- A meeting will take place today to decide if it is the end of the road for workers at the plant.
- After 170 years of wacky inventions and strange new models, it seems we may finally be at the end of the road for the electric car.
- Some say it's the end of the road for players like Paul and others.
the end of one's rope (or tether)
- Having no patience or energy left to cope with something: after enduring four years of mice in the house, we were at the end of our rope they have reached the end of their tetherMore example sentences
- She said she can't cope with it anymore as she's at the end of her tether.
- The ad, which speaks to a patient at the end of his rope, states, ‘If you have advanced HIV, your options are limited.’
- I am at the end of my tether and I feel that I can no longer cope with the behaviour of the defendant and her family.
the end of the world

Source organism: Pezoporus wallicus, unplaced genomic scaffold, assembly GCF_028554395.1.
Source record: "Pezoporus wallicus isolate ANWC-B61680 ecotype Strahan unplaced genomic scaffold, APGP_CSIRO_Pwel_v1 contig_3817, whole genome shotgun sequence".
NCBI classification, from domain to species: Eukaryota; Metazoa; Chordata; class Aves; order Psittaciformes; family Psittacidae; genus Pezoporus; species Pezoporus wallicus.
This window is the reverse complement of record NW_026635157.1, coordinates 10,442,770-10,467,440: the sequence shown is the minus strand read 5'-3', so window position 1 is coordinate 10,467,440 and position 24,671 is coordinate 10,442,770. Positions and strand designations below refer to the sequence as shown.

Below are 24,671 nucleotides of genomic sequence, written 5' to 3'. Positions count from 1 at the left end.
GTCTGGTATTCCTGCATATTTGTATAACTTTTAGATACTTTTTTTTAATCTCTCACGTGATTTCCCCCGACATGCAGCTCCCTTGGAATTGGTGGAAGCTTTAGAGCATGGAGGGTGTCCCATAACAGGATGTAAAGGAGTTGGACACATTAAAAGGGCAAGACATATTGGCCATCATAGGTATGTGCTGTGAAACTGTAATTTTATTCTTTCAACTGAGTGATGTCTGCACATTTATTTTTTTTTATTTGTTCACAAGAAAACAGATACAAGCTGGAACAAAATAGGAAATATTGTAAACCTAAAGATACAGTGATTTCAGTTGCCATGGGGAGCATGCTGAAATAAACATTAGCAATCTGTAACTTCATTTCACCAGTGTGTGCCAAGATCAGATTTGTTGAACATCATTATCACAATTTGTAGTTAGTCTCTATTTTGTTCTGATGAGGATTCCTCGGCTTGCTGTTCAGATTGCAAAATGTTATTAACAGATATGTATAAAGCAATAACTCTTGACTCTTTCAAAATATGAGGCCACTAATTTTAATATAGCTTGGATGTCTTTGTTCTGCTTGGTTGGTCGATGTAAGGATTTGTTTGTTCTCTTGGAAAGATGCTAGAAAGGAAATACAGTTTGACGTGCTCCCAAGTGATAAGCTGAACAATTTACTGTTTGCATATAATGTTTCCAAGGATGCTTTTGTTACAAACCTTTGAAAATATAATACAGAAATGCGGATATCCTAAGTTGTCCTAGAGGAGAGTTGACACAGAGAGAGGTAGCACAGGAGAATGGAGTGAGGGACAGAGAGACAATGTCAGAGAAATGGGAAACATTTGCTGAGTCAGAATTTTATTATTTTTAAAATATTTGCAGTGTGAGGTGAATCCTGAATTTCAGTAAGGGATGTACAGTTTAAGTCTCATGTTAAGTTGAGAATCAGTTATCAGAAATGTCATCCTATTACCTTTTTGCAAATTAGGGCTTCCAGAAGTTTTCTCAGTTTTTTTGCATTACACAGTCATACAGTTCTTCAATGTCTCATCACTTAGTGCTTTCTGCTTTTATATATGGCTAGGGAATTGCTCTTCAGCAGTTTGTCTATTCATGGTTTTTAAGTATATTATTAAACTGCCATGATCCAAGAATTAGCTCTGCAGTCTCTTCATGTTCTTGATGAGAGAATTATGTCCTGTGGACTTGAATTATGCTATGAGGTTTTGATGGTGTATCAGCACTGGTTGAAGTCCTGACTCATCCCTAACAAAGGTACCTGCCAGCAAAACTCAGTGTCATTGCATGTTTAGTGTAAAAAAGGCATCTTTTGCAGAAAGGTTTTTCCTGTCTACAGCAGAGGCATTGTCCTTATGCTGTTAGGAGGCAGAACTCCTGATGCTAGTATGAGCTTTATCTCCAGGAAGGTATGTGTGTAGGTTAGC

- The termination of life on the earth.Example sentences
- People screamed and flung themselves face down upon the earth fearing it was the end of the world.
- And we have become almost immune to those harbingers of doom who foretell the end of the world.
- That was how the prophets of doom predicted the end of the world at midnight on the millennium.
- informal 12.1 A complete disaster: it’s not the end of the world if you’re not great at sportsMore example sentences
- There will be some who will proclaim this result a disaster, the end of the world.
- It would be great to make a million dollars but if we don't, that's not exactly the end of the world..
- Leaving it a little more open-ended wouldn't be the end of the world.
- 13.1With the furthest point of an object touching that of another: slim stone tiles had been layered end on with incredible skillMore example sentences
- For three blocks the surrounding streets have been closed off except to motorcycles and as far as the eye can see Harleys are parked end on to the curb.
end to end
- In a row with the furthest point of one object touching that of another object.Example sentences
- If every Barbie doll ever manufactured were laid end to end, they would circle the earth three and a half times.
- If all the glass, wine and beer bottles were laid end to end, they would stretch from Ireland to Sri Lanka.
- Once he has reached that figure he will begin laying the coins end to end to try and form the longest line of pennies ever.
in the end
- Eventually or on reflection: in the end, I saw that she was rightMore example sentences